Melissa Chavez, Ph.D. in Special Education, 2013, M.Ed. in Educational Administration
Melissa Chavez, Ph.D. in Special Education, 2013, M.Ed. in Educational Administration, 2004, and B.S. in Applied Learning and Development, 1997
Melissa Chavez is associate vice president and executive director for UT Elementary School and the UT University Charter Schools. She began teaching in Austin public schools in 1997, rapidly rose to the position of assistant to the superintendent, and soon was recruited to help open UT Elementary School in 2003. She started at UT Elementary as an assistant principal and created the school’s special education and reading programs. Chavez was promoted to principal in 2006, helping the school win numerous exemplary awards, and in 2009 became superintendent. As executive director, she not only has excelled at academic and operational management and leadership of the school, but also oversaw the development and construction of Phase I of UT Elementary’s permanent school building, which opened in August 2012.
While I was in the College of Education’s principalship program and obtaining my master’s degree, I was selected to intern for an associate superintendent in Austin ISD. Although it was a very demanding position for me at the time – I was a full time graduate student and pregnant – I wouldn’t trade that experience for anything in the world. I got to work with 15 very talented principals in Austin ISD. I learned so much from them about managing schools, working with parents, training teachers, collecting and using school data, understanding school law and school policy, and working with budgets. That experience was invaluable.
I had such positive experiences with the professors and instructors in the College of Education during my master’s program and I felt very successful as a student. I also felt that the instructors cared about me. For those reasons, when I decided to get my Ph.D. in special education I knew UT Austin was the place for me. As far as faculty who were particularly influential, Dr. Norma Cantu, Dr. Martha Ovando, and Dr. Terry Falcomata definitely stand out. Dr. Cantu’s passion for civil rights through the public education lens made me appreciate the job I do every day. Like Dr. Cantu, I believe high quality education for all children is important and that this goal deserves our complete attention. Dr. Ovando taught me how to be an instructional leader by modeling the instruction I wanted to see for my teachers, and modeling how respectfully children and parents should be treated. Dr. Falcomata taught me how to make meaningful, data-driven observations of students and how to use that information to implement behavioral or instructional interventions. I loved that class!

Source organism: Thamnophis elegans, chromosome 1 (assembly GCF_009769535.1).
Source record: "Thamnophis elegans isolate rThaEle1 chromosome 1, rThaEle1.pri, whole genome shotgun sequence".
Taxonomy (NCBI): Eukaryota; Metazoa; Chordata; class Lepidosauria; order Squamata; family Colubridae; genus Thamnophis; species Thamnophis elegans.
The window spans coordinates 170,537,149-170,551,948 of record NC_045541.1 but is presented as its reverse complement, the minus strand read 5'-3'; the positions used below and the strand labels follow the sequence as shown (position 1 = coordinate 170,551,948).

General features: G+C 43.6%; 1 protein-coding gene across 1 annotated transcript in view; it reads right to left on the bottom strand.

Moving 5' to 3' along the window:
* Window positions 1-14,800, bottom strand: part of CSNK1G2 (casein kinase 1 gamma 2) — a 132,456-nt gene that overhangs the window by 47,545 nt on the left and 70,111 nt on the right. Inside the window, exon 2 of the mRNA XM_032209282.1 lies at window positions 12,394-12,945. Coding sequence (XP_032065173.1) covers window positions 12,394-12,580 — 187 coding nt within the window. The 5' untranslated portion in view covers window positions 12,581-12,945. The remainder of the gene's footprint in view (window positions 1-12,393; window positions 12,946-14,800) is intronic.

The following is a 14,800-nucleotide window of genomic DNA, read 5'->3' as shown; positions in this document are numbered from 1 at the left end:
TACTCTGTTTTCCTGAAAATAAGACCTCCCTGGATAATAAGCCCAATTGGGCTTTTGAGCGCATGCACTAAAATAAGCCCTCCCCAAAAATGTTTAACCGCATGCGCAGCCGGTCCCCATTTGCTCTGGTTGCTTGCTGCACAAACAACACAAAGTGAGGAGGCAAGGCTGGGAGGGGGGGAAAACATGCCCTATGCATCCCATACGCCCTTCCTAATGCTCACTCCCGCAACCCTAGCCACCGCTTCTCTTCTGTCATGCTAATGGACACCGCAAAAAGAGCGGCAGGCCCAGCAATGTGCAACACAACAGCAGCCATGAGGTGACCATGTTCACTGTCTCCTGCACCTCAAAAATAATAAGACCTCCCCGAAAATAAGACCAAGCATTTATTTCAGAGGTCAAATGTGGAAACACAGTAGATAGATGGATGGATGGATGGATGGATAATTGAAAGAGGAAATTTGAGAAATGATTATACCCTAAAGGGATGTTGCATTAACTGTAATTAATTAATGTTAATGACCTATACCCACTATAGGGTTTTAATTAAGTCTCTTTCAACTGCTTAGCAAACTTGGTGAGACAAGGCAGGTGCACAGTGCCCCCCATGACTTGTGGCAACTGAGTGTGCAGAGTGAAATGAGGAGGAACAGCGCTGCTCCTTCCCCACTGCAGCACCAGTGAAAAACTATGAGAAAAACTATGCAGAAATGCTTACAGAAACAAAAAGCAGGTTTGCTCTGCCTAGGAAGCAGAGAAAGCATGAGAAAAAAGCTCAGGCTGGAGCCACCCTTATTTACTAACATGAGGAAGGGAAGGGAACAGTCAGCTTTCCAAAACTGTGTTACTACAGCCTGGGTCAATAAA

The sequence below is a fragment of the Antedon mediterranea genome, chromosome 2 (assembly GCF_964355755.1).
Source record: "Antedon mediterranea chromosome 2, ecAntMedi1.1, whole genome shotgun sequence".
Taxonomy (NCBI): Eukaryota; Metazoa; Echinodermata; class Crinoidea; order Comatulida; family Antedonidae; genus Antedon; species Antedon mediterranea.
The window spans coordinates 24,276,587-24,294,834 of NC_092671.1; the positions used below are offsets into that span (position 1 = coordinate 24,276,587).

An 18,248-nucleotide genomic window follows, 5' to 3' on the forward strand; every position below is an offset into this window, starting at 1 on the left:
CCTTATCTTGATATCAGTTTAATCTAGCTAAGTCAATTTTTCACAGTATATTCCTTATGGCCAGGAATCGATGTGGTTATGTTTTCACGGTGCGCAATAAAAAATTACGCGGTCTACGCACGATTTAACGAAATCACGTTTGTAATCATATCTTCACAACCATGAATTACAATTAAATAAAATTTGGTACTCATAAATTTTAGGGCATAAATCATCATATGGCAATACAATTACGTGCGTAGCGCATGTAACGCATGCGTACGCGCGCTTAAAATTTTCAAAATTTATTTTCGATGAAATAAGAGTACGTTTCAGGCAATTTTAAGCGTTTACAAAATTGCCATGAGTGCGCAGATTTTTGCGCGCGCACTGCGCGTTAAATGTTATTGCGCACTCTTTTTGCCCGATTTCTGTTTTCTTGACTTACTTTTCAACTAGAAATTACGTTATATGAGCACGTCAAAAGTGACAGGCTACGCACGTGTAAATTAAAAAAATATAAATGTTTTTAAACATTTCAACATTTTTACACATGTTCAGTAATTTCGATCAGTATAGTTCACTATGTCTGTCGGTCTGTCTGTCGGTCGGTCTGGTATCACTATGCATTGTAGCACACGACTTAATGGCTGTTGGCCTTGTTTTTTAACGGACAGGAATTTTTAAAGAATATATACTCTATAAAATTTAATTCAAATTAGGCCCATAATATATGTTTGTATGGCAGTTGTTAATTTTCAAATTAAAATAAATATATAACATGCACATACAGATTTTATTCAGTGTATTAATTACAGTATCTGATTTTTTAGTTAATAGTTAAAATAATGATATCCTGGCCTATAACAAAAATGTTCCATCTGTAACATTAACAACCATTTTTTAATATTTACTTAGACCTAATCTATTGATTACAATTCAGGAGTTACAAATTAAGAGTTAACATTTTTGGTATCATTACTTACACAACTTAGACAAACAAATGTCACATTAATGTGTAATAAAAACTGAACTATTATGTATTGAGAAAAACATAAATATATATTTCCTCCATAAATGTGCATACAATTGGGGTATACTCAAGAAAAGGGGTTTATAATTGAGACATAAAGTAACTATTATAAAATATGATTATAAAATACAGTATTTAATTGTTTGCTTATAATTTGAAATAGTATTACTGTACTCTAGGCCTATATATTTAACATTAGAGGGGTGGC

Life After UT
My story is pretty straightforward – I have simply continued to do what I love, which is work in public education. In addition to being a school administrator, I have done some guest lectures, committee work, served on dissertation committees, and written some articles about UT Elementary School.
Advice For Students
First, build strong relationships. The education you get at The University of Texas at Austin is of the highest quality, but it’s the relationships you build with your peers and professors that are crucial in order for you to thrive in the real world. Your peers become your colleagues and your professors become your mentors. Second, create opportunities to learn more and gain new experiences. Volunteer to guest lecture in a class you love, tutor a student in an elementary school, or volunteer to support a research project. Once you leave the Forty Acres, it ends up being your experiences, along with your degree, that help you do well! And, finally, never stop learning. Learning shouldn’t cease once you leave school. I still learn something new almost every day.